i do not support women's ordination, but it does seem odd to vie for the right of jeff over women. there are stipulations to preaching. not only do you have to be male but also of good repute, yes? parlaying celebrity seems such a common thing in our culture. just because jeff is well known and vile seems to "make good tv," but, again, common sense (and revelation) seems to say it's not so good for preaching.

January 30, 2007 | Unregistered Commenterzrim
Most so-called evangelists with a "great testimony" are good story tellers who revel in their ungodly past. They have very little evangel to give. They often remind me of the construction worker in City Slickers who was telling the kids about how he rescued someone who was trapped. He used colorful language and spun a good yarn and then ended with "... and don't do drugs." I'm not convincved that non-Christians need celebrity evangelists with powerful, emotional and persuasive stories. They need to hear the law and then the gospel.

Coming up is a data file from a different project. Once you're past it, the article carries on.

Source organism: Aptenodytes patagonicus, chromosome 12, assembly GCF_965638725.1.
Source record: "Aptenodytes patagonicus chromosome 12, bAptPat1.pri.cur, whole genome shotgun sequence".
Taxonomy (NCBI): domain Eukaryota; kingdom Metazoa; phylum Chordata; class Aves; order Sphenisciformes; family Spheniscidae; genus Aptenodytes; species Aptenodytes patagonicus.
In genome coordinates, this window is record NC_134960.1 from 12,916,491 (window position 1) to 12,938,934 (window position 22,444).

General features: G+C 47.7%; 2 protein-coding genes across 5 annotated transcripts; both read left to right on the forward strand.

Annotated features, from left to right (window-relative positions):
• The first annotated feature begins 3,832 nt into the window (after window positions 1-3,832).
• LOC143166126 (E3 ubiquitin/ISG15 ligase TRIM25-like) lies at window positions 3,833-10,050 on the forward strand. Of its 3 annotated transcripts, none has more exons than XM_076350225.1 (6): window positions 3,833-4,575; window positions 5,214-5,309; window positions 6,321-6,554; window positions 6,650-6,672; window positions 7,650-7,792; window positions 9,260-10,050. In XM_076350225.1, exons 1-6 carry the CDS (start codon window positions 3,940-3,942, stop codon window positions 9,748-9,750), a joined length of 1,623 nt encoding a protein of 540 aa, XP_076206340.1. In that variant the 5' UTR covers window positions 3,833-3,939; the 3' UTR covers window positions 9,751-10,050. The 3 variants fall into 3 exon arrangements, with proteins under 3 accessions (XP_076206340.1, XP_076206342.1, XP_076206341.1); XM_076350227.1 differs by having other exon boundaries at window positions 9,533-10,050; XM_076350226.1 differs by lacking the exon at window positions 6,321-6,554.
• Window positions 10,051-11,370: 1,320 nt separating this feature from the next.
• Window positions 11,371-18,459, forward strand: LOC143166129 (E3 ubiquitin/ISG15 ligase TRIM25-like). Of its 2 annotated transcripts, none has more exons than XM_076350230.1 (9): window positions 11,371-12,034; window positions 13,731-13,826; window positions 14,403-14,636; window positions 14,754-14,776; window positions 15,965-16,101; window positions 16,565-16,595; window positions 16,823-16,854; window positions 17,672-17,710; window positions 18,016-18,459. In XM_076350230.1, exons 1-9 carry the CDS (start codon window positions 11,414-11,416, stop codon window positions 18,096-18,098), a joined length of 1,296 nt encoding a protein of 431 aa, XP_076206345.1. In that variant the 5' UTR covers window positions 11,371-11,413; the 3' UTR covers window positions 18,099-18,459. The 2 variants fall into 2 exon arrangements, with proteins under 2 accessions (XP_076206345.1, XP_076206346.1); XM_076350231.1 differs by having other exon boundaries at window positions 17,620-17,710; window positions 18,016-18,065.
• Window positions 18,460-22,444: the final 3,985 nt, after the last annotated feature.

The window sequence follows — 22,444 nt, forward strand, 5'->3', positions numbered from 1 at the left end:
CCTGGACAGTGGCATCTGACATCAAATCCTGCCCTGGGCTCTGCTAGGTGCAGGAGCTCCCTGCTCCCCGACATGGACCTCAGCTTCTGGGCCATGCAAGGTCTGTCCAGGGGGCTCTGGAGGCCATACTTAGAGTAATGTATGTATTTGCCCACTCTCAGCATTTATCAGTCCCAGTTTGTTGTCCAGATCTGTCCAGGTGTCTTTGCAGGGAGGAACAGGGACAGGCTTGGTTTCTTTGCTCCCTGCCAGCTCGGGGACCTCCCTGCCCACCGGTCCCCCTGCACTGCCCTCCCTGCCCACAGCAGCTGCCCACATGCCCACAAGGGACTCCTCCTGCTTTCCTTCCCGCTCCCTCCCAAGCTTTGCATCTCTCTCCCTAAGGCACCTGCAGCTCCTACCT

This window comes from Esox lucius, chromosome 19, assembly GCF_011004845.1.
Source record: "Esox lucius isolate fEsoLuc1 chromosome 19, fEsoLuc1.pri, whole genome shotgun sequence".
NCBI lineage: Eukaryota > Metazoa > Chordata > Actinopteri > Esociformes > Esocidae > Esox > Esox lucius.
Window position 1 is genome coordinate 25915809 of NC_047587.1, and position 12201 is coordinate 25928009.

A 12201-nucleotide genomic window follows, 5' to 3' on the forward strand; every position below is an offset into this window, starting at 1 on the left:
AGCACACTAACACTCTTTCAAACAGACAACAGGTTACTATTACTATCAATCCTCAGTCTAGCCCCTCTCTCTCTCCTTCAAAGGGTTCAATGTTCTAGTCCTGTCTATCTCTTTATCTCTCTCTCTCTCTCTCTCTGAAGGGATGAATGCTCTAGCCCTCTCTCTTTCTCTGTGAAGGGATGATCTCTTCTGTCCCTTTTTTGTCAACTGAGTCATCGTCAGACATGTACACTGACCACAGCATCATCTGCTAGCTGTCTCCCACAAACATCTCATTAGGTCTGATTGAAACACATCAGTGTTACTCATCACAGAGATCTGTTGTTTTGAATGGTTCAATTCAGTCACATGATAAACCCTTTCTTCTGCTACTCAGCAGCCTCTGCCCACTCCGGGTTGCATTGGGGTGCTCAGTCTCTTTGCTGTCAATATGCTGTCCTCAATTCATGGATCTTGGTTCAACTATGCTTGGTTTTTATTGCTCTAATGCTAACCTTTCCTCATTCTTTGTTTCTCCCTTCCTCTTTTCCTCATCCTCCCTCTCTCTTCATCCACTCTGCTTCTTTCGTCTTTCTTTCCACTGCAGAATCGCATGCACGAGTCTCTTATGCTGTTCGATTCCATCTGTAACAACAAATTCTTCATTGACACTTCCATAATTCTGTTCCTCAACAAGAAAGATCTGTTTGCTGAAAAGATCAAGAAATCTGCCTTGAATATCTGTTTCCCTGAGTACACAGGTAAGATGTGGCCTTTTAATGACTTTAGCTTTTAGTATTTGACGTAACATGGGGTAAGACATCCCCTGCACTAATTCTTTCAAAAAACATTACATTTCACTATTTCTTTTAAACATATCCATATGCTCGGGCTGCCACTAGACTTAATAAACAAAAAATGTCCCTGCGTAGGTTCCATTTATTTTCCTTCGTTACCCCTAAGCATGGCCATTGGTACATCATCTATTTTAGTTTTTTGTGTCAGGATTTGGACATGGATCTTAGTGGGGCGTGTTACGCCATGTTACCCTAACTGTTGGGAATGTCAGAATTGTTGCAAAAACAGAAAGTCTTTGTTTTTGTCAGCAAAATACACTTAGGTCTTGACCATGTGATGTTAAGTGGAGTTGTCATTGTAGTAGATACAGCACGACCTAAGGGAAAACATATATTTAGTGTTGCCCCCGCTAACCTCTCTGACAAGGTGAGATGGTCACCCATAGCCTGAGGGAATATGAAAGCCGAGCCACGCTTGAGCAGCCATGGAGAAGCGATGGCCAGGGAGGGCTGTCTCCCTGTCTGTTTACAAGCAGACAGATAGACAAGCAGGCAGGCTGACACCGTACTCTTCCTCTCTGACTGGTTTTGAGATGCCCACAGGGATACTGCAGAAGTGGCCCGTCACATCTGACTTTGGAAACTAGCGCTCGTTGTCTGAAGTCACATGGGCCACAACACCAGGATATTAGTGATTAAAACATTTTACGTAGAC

January 30, 2007 | Unregistered CommenterChris Malamisuro
Thankfully, God's calling to ministry does not depend on human qualifications or disqualifications.

Moses killed an Egyptian man, this did not disqualify him from leading the Hebrews out of Egypt.

David had his share of guilt as well and remained as King over Israel.

It seems to me that God can and does use whomever He wills, imperfections and all, to accomplish His good and perfect will, regardless of what we assess of the situation.

Of course, it took a perfectly righteous, sinless man to intercede for us.

January 30, 2007 | Unregistered CommenterChris Sherman
Connected to this have a look at

January 30, 2007 | Unregistered CommenterJim Vellenga
great link, Jim.
January 30, 2007 | Unregistered Commentersibert
I have to admit, as I was reading these comments about Dahmer, I was thinking, That would explain why Christ had to suffer so much. What does that say about my understanding of my own sin? Not very much.